Ask the annoying questions (money!)  to create a sustainable framework:

  • Consider financial aspects of the project from the beginning. Bringing money concerns in communities is always an issue. Postponing serious discussions about it can sometime compromise a project.  
  • Care about financial sustainability. First years strict benevolent motivation are sometime hard to maintain. Burnouts are very common. Think about who is doing the work, who is getting paid, and who benefits. Academic employees often don’t consider that collaborators might not have an existing source of income as they are used to collaborating with other academics. Take time to clarify this and have patience.
  • Be careful with volunteer or pro-bono work as you will create expectations that the work can be done for free – even if you can afford this, other might not be able to. Document practices and think about the transition to others and extensively discuss it.
  • Maintain proper accounts: as soon as possible hire a professional accountant, it will help your project being consistent and understandable for you (sometime) and your partners.

Experiment, iterate, communicate:

  • Start it small and practical: partnerships and money do not fix everything. Do what you are the best at doing: flexibility and adaptation.
  • Test your own experimental solutions to problems you encounter.
  • Publish you work and feedback
  • Again:  Think about people and community first ! 
  • Integrate and reassure the hierarchy of institutions their goal of stability and security could be respect: start small with them then after a proof of concept you will be able to formalize it.
  • Use your iterative approach to reflect regularly about your priorities and if your values are respected first: don’t hesitate to change and keep your fluidity

TO INSTITUTIONS

Be curious:

  • Consider working with communities as partners who needs fundings and are not only a bunch of volunteers.
  • Consider also their specificities: communities background can be very different than yours, this is why you came to them and what can make a good partnership.
  • Consider Communities as gold partners: messing with one can be a bad experience and sometime prevent you from developing other “classical” partnerships or collaborations. Tips: communities talks to one others and are already linked to your organization by friends , relatives as suppliers/clients/prospects/evaluation institutions.

Create a legal and economic framework:

  • Communities do not work for free. Consider with them in which ways you will gratify collaboration. Most communities don’t want to be considered as service providers . Dare to be creative together Tip: Investing short ressources + having great expectations on a short period of time is a bad bet.
  • Consider communities collaboration standards. Most communities will want to work open source. If you have intellectual property culture, question it. For example, pharma companies nowadays accept working open source so a “without patent , no development” won’t be consistent. 
  • Openly discuss your legal norms and create/adapt a smaller perimeter in which it is possible to work openly. There is always a way to exchange even with risk and juridical department.

Define a temporality and a perimeter of action:

  • Define an intervention perimeter to be secure because it is sometimes hard to see how communities work compared to your habits and classical partners.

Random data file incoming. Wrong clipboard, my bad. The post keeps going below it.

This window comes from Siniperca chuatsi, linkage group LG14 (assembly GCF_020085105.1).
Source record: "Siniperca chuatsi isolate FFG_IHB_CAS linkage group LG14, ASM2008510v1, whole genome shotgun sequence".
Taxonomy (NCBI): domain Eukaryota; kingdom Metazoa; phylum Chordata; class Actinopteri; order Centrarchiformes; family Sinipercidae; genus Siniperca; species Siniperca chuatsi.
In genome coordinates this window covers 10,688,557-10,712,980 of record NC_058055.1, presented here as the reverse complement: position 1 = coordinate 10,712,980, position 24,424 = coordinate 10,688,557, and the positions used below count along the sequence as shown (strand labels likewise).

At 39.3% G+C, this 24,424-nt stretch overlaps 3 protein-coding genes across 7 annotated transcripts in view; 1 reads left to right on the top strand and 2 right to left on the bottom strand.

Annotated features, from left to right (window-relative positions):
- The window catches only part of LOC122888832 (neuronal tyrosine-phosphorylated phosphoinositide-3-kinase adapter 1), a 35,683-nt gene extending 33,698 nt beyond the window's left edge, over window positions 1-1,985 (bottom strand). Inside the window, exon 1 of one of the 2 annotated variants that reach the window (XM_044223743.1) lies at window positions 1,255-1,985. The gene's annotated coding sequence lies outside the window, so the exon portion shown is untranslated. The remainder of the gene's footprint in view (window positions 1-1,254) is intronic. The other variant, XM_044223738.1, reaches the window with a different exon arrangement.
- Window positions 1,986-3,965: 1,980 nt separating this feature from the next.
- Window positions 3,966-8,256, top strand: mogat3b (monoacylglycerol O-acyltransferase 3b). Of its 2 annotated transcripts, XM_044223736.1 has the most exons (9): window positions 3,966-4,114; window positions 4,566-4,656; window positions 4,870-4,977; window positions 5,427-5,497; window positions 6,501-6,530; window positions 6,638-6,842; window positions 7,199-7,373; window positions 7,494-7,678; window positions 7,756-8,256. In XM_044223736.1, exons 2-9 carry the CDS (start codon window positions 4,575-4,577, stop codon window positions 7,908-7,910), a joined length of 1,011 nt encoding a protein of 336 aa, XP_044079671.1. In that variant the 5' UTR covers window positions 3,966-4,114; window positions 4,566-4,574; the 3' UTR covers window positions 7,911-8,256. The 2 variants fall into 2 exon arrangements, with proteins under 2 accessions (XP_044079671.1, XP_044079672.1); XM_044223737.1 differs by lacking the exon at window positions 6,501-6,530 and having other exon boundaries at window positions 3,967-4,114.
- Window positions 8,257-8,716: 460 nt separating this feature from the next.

• Plan your interactions step by step. I.e. Step 1: Informal partnership (Interventions, meetings) / Step 2: Formalise partnership (co organizing events, small projects) / Step 3: Structure partnership (propose to dedicate collaborators time…).

Create specific interactions for collaboration:

  • Dedicate space, time and regularity to make your partnership evolve. Build your own good practices and iterate.
  • Act positively as you would do with a classical partner: quote their job , ask if collaboration should be publicized and how. Many communities are connected  with juridic help.
  • Be patient, proactive and consider or dedicate a collaborator who has time to provide help (different than supervising), exchange and follow up the partnership. 

 

CONCLUSION

One should keep in mind that categories like “institutions” and “communities of hackers/makers” don’t have hard boundaries, and you might find yourself simultaneously at both ends. Those categories are, however, useful to formalize these guidelines, and even if your organization finds itself somewhere in-between, the exercise of putting these guidelines into practice shall make it clear what works for you. Everybody is encouraged to to comment and propose modifications!

As academics and hackers open more paths for partnerships, and as those mature, with both sides reaching useful outcomes for each other and for society at large, we hope that this division will evolve toward more mixed structures of “hackademicians”. Open communities of students, hackers, associations and small companies can be a tremendous force for major research advances. Let’s start expanding this common ground together!

 

Licensing and attribution

This text is licensed under a Creative Commons Attribution 4.0 International (CC BY 4.0) license. Attribution in random order:

Lucy Paterson, @Lu_cyP: @SHD_Berlin co-organiser & @diyscipodcast co-host  

Marc Fournier: @La Paillasse Co-founder 

Olivier de Fresnoye:  @Epidemium_cc Program coordinator

Clémentine Schilte: Project Manager at @Pasteur_CRT (Center for Translational Research) 

Matei Gheorghiu:  Scientific committee of Réseau Français des FabLabs @fablab_fr

Alexandre Rousselet: Vulca European Mobility Program Coordinator @ProgramVulca

HackYourPhD members: @HackYourPhD 

 

Supporting Materials

 

Previous documents that contain community and/or institutional guidelines for science hacking, citizen science and the likes, to be studied and referenced.